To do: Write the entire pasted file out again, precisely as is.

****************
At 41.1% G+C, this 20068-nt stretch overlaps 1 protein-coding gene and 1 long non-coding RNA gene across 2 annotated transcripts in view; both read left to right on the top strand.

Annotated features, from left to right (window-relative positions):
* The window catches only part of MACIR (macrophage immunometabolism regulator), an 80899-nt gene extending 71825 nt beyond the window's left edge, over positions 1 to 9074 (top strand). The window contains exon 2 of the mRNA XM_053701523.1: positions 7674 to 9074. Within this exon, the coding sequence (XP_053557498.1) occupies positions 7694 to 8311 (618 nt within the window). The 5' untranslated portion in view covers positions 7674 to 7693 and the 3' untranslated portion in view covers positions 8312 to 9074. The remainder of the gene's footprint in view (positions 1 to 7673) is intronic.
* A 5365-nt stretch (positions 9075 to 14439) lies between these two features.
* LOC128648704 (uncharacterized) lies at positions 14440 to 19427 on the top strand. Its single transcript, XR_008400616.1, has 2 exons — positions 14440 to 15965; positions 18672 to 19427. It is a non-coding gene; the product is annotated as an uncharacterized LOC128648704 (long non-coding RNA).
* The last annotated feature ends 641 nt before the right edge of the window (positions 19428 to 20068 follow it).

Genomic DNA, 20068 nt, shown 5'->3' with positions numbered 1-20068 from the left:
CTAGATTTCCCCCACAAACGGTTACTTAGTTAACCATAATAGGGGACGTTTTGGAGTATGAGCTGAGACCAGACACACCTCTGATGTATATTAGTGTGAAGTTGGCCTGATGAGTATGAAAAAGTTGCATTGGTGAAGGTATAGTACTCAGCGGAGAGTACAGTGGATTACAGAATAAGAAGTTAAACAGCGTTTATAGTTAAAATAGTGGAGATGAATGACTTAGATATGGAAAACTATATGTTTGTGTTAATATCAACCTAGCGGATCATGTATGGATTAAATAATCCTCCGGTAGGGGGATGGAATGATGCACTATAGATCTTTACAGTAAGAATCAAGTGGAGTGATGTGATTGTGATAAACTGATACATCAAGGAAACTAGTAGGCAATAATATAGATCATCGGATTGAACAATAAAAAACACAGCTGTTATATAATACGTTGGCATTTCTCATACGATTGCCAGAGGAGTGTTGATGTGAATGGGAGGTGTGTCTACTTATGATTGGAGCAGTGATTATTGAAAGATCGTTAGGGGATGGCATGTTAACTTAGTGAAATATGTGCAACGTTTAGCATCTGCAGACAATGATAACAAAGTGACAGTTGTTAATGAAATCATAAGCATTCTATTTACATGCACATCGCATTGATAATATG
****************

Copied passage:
At 41.1% G+C, this 20068-nt stretch overlaps 1 protein-coding gene and 1 long non-coding RNA gene across 2 annotated transcripts in view; both read left to right on the top strand.

Annotated features, from left to right (window-relative positions):
* The window catches only part of MACIR (macrophage immunometabolism regulator), an 80899-nt gene extending 71825 nt beyond the window's left edge, over positions 1 to 9074 (top strand). The window contains exon 2 of the mRNA XM_053701523.1: positions 7674 to 9074. Within this exon, the coding sequence (XP_053557498.1) occupies positions 7694 to 8311 (618 nt within the window). The 5' untranslated portion in view covers positions 7674 to 7693 and the 3' untranslated portion in view covers positions 8312 to 9074. The remainder of the gene's footprint in view (positions 1 to 7673) is intronic.
* A 5365-nt stretch (positions 9075 to 14439) lies between these two features.
* LOC128648704 (uncharacterized) lies at positions 14440 to 19427 on the top strand. Its single transcript, XR_008400616.1, has 2 exons — positions 14440 to 15965; positions 18672 to 19427. It is a non-coding gene; the product is annotated as an uncharacterized LOC128648704 (long non-coding RNA).
* The last annotated feature ends 641 nt before the right edge of the window (positions 19428 to 20068 follow it).

Genomic DNA, 20068 nt, shown 5'->3' with positions numbered 1-20068 from the left:
CTAGATTTCCCCCACAAACGGTTACTTAGTTAACCATAATAGGGGACGTTTTGGAGTATGAGCTGAGACCAGACACACCTCTGATGTATATTAGTGTGAAGTTGGCCTGATGAGTATGAAAAAGTTGCATTGGTGAAGGTATAGTACTCAGCGGAGAGTACAGTGGATTACAGAATAAGAAGTTAAACAGCGTTTATAGTTAAAATAGTGGAGATGAATGACTTAGATATGGAAAACTATATGTTTGTGTTAATATCAACCTAGCGGATCATGTATGGATTAAATAATCCTCCGGTAGGGGGATGGAATGATGCACTATAGATCTTTACAGTAAGAATCAAGTGGAGTGATGTGATTGTGATAAACTGATACATCAAGGAAACTAGTAGGCAATAATATAGATCATCGGATTGAACAATAAAAAACACAGCTGTTATATAATACGTTGGCATTTCTCATACGATTGCCAGAGGAGTGTTGATGTGAATGGGAGGTGTGTCTACTTATGATTGGAGCAGTGATTATTGAAAGATCGTTAGGGGATGGCATGTTAACTTAGTGAAATATGTGCAACGTTTAGCATCTGCAGACAATGATAACAAAGTGACAGTTGTTAATGAAATCATAAGCATTCTATTTACATGCACATCGCATTGATAATATG